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My Various Maladies

March 13, 2009

Celiac disease is not my only ailment. In fact, I’ve got a host of medical issues; although, not all of them are permanent. In the past 6 months, I’ve had two gum graft surgeries to treat a receding gumline. I’ve been seeing a neurologist for migraines. And I’ve been doing physical therapy to treat chronic muscle spasms in my neck (which are still a problem).

This past Tuesday I went to see an allergist for two other problems (these are permanent): exercise-induced asthma and exercise-induced anaphylaxis. Exercise-induced asthma you’ve probably heard about – when I exercise, I get asthma attacks. It’s as simple as that. But exercise-induced anaphylaxis is probably not something you’re familiar with. I used to run cross country and track back in high school, and if I was pushing myself hard enough, I would get these attacks where my throat closed and I couldn’t breathe. They were much scarier than asthma attacks because I couldn’t get any air in at all – not even a little. The allergist I saw back then said that I was experiencing an anaphylactic response to exercise (similar to what people experience when they’re allergic to bee stings) – basically, I was allergic to exercise. Since then, I’ve had to carry around both an inhaler and an EpiPen every time I run.

Well during college, I didn’t really work out that much, so I never had to deal with the anaphylaxis. But about three weeks ago, I joined this “bootcamp” exercise program at my work, and I’ve been working out heavily 4-5 days a week. Naturally, I’ve started having breathing problems again. I haven’t experienced any throat closing episodes, but I’ve had lots of asthma attacks, and that’s why I went to see the allergist – I was hoping he could give me a better inhaler. I talked to him about my issues, and he asked lots of questions.

Q. How long does it take you to get an attack after beginning exercise?
A. A couple minutes.
Q. Do you have more trouble breathing on the inhale or the exhale?
A. Definitely the inhale.
Q. Do you pre-treat with your inhaler before exercising?
A. Always.
Q. Does it help?
A. It doesn’t seem to.
Q. When you used to have a throat-closing episode, did you also get hives or swelling of your limbs?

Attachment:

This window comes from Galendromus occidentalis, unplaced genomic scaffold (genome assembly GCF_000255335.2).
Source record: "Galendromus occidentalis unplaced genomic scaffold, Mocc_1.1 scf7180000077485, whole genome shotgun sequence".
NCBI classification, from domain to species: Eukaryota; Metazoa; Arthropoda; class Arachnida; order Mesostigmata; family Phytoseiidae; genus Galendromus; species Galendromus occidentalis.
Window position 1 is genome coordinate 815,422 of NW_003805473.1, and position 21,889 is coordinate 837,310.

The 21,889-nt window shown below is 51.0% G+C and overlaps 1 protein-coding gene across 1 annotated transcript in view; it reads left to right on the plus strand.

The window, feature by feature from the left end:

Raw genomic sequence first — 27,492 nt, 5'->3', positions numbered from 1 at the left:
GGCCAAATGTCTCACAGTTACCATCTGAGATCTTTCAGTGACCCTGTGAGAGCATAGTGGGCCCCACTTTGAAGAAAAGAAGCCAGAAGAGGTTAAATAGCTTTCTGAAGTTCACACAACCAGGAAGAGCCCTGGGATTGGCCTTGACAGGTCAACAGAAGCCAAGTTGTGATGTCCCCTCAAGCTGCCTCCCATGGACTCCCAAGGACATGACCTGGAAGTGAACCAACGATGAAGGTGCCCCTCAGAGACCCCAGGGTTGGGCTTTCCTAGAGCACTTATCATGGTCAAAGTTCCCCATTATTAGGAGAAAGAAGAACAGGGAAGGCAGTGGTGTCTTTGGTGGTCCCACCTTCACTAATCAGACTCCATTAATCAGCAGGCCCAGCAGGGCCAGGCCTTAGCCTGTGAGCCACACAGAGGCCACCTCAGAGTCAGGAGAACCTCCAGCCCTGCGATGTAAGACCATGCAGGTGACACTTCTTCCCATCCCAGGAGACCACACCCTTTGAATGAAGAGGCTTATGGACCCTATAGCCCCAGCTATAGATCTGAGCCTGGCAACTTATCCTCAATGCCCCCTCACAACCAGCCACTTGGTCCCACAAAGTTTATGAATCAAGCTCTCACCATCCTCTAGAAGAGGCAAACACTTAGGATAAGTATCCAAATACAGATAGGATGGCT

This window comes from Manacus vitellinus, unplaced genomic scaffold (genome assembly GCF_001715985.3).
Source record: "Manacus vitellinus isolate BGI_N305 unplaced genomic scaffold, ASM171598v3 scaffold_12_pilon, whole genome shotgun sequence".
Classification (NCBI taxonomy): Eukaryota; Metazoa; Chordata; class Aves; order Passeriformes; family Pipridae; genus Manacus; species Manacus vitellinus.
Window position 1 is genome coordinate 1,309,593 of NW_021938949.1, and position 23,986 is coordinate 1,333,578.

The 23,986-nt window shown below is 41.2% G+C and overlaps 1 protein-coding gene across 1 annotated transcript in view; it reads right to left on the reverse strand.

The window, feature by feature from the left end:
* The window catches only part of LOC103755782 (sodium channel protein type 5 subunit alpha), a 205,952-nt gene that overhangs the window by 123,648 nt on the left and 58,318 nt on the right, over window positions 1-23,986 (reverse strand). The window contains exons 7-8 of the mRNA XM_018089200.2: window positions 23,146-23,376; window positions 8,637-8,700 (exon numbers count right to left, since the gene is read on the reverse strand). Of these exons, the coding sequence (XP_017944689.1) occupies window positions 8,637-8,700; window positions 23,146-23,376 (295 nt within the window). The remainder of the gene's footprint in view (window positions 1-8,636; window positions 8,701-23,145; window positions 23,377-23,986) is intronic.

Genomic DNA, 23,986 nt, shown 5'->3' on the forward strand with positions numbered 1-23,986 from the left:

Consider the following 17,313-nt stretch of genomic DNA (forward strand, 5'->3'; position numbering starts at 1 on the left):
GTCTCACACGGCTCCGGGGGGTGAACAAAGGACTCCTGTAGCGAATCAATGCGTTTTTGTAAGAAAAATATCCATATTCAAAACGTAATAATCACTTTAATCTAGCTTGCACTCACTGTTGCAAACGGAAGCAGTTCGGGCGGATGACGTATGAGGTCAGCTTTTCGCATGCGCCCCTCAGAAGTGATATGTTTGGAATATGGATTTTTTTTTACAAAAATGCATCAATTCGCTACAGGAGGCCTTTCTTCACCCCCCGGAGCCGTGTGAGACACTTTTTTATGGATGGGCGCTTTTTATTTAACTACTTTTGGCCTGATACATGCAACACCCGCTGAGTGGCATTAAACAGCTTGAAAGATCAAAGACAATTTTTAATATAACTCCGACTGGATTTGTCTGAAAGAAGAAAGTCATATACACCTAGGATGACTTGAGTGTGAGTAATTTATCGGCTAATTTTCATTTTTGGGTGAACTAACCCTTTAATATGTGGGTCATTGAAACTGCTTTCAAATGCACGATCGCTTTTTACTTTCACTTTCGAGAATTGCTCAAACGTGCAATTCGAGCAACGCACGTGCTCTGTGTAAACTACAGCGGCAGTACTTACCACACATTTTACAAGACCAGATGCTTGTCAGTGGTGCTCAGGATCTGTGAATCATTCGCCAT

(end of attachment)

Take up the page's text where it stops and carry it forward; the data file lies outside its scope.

A. No.
Q. What about a hoarse voice?
A. No.
Q. I think what you may have is actually exercise-induced vocal cord dysfunction (VCD) rather than exercise-induced anaphylaxis. Did your previous allergist ever talk to you about that?
A. No.

Are you kidding me? Exercise-induced vocal cord dysfunction??? I sang in choir! I talk all the time! My vocal cords are fine! So after the appointment, I went straight to my trusty friend, the Internet, and started doing some research. It turns out, there’s a very good chance that I do have VCD. VCD is a condition where your vocal cords get agitated by something (in my case, exercise) and as a result shut down. In normal breathing, your vocal cords open when you breathe in and close slightly when you breathe out. During a VCD attack, however, they close when you try to breathe in. If it’s only a partial closure, you’ll end up wheezing on the in breath, causing a sharp high pitched noise as you do so. If it’s complete closure, your throat will constrict, blocking all airflow. Both of these happen to me. In fact, I think that what I’ve been taking to be asthma attacks for the past three weeks are truly VCD attacks – whereas I have trouble breathing in (complete with the high pitched noise), asthma causes you to have trouble breathing out. And that also explains why my inhaler hasn’t worked so well. (Although, I still need it – the allergist believes that I also have asthma, as previously diagnosed.)

So how is VCD treated? Not with an EpiPen. If I were to give myself a shot of epinephrine when having a VCD attack, it would do me absolutely no good. Instead, if it turns out that I really do have VCD, I will need to see a speech pathologist to learn breathing techniques that will help me relax my vocal cords. Only in that manner will I be able to stop the attacks. But how do I confirm the diagnosis? I have to see an Ear Nose Throat (ENT) doctor, induce an attack, and allow him to stick a camera down my throat to observe my vocal cords. Sounds fun, doesn’t it? Ugh. My appointment is scheduled for a week and a half from now. I’ll let you know how it goes!

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4 Comments leave one →
  1. March 5, 2010 5:55 pm

    Great Blog!……There’s always something here to make me laugh…Keep doing what ya do 🙂

  2. Glen Bards permalink
    April 24, 2010 6:34 am

    An Atrovent (ipratroprium bromide) inhaler can be effective for treating vocal cord dysfunction. If you go to pubmed.com and type in “vocal cord dysfunction atrovent” you will find 2 medical journal articles on the subject. It can be a very effective treatment without many side effects. Hope it helps!

    • Anonymous permalink
      April 24, 2014 10:24 pm

      My pharmacy charges $250.00 for an Atrovent inhaler. They said there are no generics available.

  3. Sabrina permalink
    April 24, 2010 6:59 am

    Thanks! =)

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